Anatomy of a Proof of Claim in Bankruptcy
The proof of claim is the document indicating what a particular creditor is claiming that it is owed by a debtor. It is the starting point for receiving a share of any funds distributed by the bankru...
The proof of claim is the document indicating what a particular creditor is claiming that it is owed by a debtor. It is the starting point for receiving a share of any funds distributed by the bankruptcy trustee. The same proof of claim for applies to both Chapter 7 and Chapter 13 bankruptcy cases. In the case of a Chapter 7 bankruptcy case, creditors will only be advised to file proof of claims when indicated by the clerk of court that there may be assets to administer.
The proof of claim will list the debtor's name, case number and name of the creditor filing the proof of claim. The creditor's address and telephone number will also be provided.
Importantly, the creditor will list the amount of the claim as of the date of filing. It will also include the basis of the claim: for example, money loaned, services provided, etc. It is important for the creditor to be as detailed as possible to avoid having the claim stricken or objected to as being vague.
If the claim is secured by property, the type of property will be indicated (real estate, motor vehicle, other). The value of the property as well as the interest rate will be itemized along with any amount of arrearage.
Certain claims are entitled to a priority under the bankruptcy code. These include domestic support obligations, wages, salaries or commissions earned within 180 days of filing, contributions to an employee benefit plan, up to $2,425.00 of deposits toward purchase, lease or rental property or services for personal, family or household ust, taxes or penalties owed to governmental units and others.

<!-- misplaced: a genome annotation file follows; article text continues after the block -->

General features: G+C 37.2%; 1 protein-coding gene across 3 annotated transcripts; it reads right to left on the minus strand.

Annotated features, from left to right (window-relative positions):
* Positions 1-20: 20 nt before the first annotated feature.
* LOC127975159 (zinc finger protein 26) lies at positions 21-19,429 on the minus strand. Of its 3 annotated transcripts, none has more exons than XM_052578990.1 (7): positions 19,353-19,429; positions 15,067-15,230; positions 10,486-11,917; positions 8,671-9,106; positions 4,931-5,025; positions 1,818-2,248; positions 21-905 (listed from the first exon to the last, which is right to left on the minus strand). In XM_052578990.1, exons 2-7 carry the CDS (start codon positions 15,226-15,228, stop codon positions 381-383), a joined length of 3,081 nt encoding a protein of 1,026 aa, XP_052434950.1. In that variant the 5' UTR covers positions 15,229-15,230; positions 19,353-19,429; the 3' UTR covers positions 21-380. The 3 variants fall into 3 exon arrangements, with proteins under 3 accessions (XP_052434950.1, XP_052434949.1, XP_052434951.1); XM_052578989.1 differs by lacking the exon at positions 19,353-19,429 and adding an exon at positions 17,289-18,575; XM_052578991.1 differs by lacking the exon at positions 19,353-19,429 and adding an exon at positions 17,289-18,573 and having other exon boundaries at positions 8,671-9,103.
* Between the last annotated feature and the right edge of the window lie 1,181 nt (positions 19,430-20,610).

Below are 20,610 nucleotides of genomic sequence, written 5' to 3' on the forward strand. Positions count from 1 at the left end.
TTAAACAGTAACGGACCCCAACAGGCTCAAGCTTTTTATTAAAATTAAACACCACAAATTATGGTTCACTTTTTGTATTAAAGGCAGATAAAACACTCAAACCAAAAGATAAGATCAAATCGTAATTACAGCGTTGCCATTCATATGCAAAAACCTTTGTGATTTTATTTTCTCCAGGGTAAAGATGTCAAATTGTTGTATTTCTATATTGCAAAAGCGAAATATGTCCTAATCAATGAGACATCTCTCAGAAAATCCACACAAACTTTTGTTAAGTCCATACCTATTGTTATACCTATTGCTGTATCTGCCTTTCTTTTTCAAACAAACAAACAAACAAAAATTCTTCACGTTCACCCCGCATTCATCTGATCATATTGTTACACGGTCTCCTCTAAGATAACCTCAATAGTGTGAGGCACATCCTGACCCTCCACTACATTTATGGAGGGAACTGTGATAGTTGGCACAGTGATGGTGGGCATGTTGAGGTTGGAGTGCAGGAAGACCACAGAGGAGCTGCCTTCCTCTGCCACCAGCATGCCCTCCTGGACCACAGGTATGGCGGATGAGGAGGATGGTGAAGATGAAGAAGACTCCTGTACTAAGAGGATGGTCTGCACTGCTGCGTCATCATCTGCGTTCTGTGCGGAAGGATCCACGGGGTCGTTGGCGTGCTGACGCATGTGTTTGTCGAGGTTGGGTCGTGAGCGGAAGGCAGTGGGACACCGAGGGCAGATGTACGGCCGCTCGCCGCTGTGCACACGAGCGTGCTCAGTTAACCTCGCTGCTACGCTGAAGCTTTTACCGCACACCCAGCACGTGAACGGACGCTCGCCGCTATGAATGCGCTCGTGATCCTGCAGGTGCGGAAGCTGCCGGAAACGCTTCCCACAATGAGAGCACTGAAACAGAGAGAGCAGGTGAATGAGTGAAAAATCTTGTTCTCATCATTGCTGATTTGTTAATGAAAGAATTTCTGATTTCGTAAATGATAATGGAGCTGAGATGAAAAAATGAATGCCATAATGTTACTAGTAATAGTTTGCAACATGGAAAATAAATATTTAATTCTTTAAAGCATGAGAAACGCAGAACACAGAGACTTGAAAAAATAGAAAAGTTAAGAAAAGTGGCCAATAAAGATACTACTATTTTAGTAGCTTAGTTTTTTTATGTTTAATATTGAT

Documentation for the claim must be provided. For example, the creditor will attach redacted copies of statements or documents which support the claim. Additionally, a summary may be provided. If documentation is not provided, the creditor is advised to explain.
Lastly, the claim must be signed by the person filing the claim.
In certain cases, there will be a duplicate claim filed by a creditor. When this happens, either the trustee or the debtor's attorney can and should bring a motion striking one of the claims as duplicative. This happens because creditors often have outside collection arms handling certain debtor's cases. Of course, filing a duplicate claim is never purposeful as that would be a considerable violation of bankruptcy laws and ethics.
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ABOUT THE AUTHOR
David M. Siegel is the author of Chapter 7 Success: The Complete Guide to Surviving Personal Bankruptcy. He is a member of the American Bankruptcy Institute and currently practices bankruptcy law in Chicago and its surrounding suburbs. Additional information is available at: Chapter 7 Bankruptcy